You know McCain's attacks are beginning to draw blood when the left begins their hysterical and senseless counter-attacks. The left's candidate is an utter lightweight and easily the most ignorant man ever to run for president. (The fool claimed that asthma patients use a breathalyzer for their treatment.) The left is absolutely petrified whenever their candidate leaves the safety of his teleprompter, but he can't always hide behind the teleprompter. The American people will soon learn what egomaniac and airhead that the dem party has nominated.

Posted by: Patrick on July 28, 2008 at 10:20 AM | PERMALINK

I, too, feel sorry for McCain, even though I've got every reason to loathe him. I'm a single parent of an adopted child - and we all know how he feels about the importance of a traditional families. My daughter is Vietnamese, and we all know how he feels about "gooks". But I think about him in prison: a stupid, obnoxious, crank-wagging American fly-boy who probably couldn't quite believe that he'd been shot down by people he thought were beneath his contempt. It was a situation he most probably never imagined he would find himself in, and yet he managed to survive and find some dignity in his suffering that he probably never suspected was there. In spite of his many faults as a man and politician, he always had that little bit of self-awareness for which he'd paid so dearly, and he's spent the last eight years frittering it away on crap. He lost a huge chunk of it when he hugged the man who had slandered his wife and child, and now during this campaign he's trampling the rest of it in the mud. I'm sorry for him, but I also fear that he'll find the trade-off worthwhile if and when he's sworn in as President next January.

Posted by: Jersey Tomato on July 28, 2008 at 10:39 AM | PERMALINK

What dignity? The guy mocked a teenage Chelsea Clinton's physical appearance at a Republican fundraiser for some laughs. What kind of man does that?

Posted by: Gob on July 28, 2008 at 10:43 AM | PERMALINK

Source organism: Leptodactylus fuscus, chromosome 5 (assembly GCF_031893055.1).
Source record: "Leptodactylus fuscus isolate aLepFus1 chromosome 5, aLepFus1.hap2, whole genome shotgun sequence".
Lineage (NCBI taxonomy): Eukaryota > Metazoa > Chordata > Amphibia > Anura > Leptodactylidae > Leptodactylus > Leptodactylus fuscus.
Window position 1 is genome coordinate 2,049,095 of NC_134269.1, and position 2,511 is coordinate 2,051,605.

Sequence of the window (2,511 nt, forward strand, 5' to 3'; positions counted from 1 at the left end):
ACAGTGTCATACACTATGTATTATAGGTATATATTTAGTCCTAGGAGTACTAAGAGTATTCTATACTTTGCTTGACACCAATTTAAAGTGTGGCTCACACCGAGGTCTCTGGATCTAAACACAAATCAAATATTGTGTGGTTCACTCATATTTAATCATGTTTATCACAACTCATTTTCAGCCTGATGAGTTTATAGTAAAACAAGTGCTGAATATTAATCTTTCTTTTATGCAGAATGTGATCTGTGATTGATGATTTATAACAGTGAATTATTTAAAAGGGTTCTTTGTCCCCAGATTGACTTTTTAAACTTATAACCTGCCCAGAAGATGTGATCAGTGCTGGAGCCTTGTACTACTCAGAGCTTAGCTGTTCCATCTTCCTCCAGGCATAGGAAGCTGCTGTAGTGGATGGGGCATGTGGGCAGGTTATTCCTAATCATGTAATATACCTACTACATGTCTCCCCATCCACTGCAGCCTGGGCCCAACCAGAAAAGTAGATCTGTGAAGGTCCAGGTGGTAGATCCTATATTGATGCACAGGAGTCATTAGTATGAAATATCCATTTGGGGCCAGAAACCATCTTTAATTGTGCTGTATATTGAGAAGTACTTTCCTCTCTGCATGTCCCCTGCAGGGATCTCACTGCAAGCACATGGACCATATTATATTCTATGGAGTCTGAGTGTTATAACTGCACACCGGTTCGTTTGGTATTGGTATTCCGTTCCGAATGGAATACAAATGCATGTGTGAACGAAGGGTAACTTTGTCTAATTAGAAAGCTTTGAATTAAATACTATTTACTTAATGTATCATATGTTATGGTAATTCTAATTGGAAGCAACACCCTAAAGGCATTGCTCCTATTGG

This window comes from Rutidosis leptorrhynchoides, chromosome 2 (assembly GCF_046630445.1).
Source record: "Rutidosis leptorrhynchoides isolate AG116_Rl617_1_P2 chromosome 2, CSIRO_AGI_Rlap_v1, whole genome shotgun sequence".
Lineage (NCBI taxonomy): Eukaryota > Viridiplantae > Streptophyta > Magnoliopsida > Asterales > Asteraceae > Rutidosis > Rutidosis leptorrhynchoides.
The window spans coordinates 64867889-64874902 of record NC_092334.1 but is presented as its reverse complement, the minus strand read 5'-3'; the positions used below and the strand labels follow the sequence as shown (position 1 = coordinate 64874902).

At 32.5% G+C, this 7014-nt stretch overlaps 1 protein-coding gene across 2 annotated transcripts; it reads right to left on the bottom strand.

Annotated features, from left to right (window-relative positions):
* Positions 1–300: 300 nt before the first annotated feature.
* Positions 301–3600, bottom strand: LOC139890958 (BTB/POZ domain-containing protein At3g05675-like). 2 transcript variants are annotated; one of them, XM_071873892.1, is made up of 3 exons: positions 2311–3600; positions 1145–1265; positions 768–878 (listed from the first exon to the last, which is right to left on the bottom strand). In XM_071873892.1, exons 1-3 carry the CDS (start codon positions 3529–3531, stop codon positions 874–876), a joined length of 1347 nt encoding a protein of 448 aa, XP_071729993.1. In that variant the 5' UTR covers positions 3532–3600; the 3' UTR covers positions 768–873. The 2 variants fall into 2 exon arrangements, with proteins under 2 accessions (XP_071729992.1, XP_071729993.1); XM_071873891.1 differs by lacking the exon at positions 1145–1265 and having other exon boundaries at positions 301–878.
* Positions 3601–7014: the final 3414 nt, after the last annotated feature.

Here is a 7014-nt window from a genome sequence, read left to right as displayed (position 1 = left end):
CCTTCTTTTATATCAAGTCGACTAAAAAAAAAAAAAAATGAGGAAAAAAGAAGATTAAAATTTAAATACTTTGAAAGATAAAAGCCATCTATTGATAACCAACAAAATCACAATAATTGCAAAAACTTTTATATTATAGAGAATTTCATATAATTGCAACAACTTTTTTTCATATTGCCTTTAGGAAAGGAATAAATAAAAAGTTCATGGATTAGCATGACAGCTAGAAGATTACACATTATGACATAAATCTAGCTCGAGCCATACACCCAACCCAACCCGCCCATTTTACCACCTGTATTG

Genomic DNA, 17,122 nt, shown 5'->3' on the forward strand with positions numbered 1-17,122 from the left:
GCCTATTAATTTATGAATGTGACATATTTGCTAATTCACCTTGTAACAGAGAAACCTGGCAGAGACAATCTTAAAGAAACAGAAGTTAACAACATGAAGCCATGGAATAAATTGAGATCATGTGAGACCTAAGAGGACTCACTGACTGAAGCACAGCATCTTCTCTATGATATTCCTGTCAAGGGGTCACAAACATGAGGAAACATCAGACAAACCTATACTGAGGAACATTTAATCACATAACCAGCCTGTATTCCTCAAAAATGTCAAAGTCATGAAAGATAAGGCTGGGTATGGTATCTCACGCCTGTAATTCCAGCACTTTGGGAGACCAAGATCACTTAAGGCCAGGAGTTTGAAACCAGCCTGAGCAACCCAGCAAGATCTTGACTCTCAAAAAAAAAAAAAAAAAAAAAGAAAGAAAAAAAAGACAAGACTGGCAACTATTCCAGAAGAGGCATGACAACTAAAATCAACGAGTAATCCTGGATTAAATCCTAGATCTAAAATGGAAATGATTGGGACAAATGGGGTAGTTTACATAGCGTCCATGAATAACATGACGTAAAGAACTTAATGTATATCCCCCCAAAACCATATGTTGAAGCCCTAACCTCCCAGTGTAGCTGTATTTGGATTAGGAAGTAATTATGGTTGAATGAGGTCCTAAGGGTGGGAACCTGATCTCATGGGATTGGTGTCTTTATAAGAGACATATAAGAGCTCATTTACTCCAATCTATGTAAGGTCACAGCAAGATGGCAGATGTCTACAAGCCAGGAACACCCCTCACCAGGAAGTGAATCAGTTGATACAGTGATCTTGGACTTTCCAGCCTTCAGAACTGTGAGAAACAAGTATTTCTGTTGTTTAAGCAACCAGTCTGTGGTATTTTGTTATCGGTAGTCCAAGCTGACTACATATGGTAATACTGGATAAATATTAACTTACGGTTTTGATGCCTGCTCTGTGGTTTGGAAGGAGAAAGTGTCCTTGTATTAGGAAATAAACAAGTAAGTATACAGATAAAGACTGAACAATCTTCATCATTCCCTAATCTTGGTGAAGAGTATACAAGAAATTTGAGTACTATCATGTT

Patrick's bona fides for calling Obama 'easily the most ignorant man to run for president' are established here.

He knows whereof he speaks -- pay him heed.

Posted by: Davis X. Machina on July 28, 2008 at 10:46 AM | PERMALINK

"I'd rather be right than president."--Henry Clay, 1839

"Personally, I'd rather be president."--John sidney mcCain III, 2008

Posted by: rea on July 28, 2008 at 10:52 AM | PERMALINK

After McDodo's defeat in November he will feel betrayed, not that he abandoned his dignity. Psychopaths do not feel remorse.

Posted by: Brojo on July 28, 2008 at 11:44 AM | PERMALINK

McCain is the same prick he always was. What's different is that Kevin has an emotional investment in Obama and takes it personally when McCain attacks Obama.

Posted by: John Petty on July 28, 2008 at 11:49 AM | PERMALINK

McCain will win, regardless of what mistakes he makes and what he says, for 3 basic reasons:
1. The TV, outside a few big metro areas, will completely ignore McCain except to report whatever sounds good for him and bad for Obama;
2. Rich Republicans are mounting a vast under-the-radar program, via direct mail, automated telephone and other means, of slander, lies, scares, and rumors against Obama; it will succeed, especially since the press will largely ignore it;
3. If Obama gets close, Bush will arrange some sort of terror incident or claim. People seem to be hard-wired to require security before anything else, and to expect it most from whoever acts like the fiercest, meanest, most antagonistic hulk around. McCain wins on that score, hands down.

Posted by: Keith on July 28, 2008 at 12:13 PM | PERMALINK

Patrick: The fool [Obama] claimed that asthma patients use a breathalyzer for their treatment.

Good point. I will not take any patients with respiratory problems to Obama for treatment. Nor will I elect a president who still thinks the U.S. needs policies dealing with Czechoslovakia rather than the Czech Republic and Slovakia. Or who can't remember the difference between Sunnis and Shiites.

Posted by: cowalker on July 28, 2008 at 2:20 PM | PERMALINK

Keith, if We The People just won't stand for that, it can be stopped.

Posted by: Neil B. ☼ on July 29, 2008 at 1:23 PM | PERMALINK